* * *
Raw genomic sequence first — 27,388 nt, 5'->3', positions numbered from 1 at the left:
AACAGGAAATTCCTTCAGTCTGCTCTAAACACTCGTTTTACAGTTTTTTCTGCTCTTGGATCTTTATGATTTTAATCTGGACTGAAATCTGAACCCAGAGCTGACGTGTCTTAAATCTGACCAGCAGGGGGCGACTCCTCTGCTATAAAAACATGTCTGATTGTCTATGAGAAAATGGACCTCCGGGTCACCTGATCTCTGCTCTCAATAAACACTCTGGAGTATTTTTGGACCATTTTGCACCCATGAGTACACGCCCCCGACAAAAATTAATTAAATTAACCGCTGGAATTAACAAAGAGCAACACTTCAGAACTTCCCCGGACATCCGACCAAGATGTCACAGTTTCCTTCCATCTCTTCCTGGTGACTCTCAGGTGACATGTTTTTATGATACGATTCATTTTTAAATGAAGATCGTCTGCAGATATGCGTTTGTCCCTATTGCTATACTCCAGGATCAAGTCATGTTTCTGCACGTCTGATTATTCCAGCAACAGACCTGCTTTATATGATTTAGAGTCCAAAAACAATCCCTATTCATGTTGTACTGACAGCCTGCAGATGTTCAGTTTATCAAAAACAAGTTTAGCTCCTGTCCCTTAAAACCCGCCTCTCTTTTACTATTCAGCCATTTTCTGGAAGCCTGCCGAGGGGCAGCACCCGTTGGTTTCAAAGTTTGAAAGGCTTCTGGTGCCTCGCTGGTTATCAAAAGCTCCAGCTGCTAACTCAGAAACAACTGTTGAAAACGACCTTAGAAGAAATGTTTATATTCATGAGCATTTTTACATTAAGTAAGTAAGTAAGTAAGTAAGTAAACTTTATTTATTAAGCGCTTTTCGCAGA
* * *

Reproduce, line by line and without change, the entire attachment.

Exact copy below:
Raw genomic sequence first — 27,388 nt, 5'->3', positions numbered from 1 at the left:
AACAGGAAATTCCTTCAGTCTGCTCTAAACACTCGTTTTACAGTTTTTTCTGCTCTTGGATCTTTATGATTTTAATCTGGACTGAAATCTGAACCCAGAGCTGACGTGTCTTAAATCTGACCAGCAGGGGGCGACTCCTCTGCTATAAAAACATGTCTGATTGTCTATGAGAAAATGGACCTCCGGGTCACCTGATCTCTGCTCTCAATAAACACTCTGGAGTATTTTTGGACCATTTTGCACCCATGAGTACACGCCCCCGACAAAAATTAATTAAATTAACCGCTGGAATTAACAAAGAGCAACACTTCAGAACTTCCCCGGACATCCGACCAAGATGTCACAGTTTCCTTCCATCTCTTCCTGGTGACTCTCAGGTGACATGTTTTTATGATACGATTCATTTTTAAATGAAGATCGTCTGCAGATATGCGTTTGTCCCTATTGCTATACTCCAGGATCAAGTCATGTTTCTGCACGTCTGATTATTCCAGCAACAGACCTGCTTTATATGATTTAGAGTCCAAAAACAATCCCTATTCATGTTGTACTGACAGCCTGCAGATGTTCAGTTTATCAAAAACAAGTTTAGCTCCTGTCCCTTAAAACCCGCCTCTCTTTTACTATTCAGCCATTTTCTGGAAGCCTGCCGAGGGGCAGCACCCGTTGGTTTCAAAGTTTGAAAGGCTTCTGGTGCCTCGCTGGTTATCAAAAGCTCCAGCTGCTAACTCAGAAACAACTGTTGAAAACGACCTTAGAAGAAATGTTTATATTCATGAGCATTTTTACATTAAGTAAGTAAGTAAGTAAGTAAGTAAACTTTATTTATTAAGCGCTTTTCGCAGA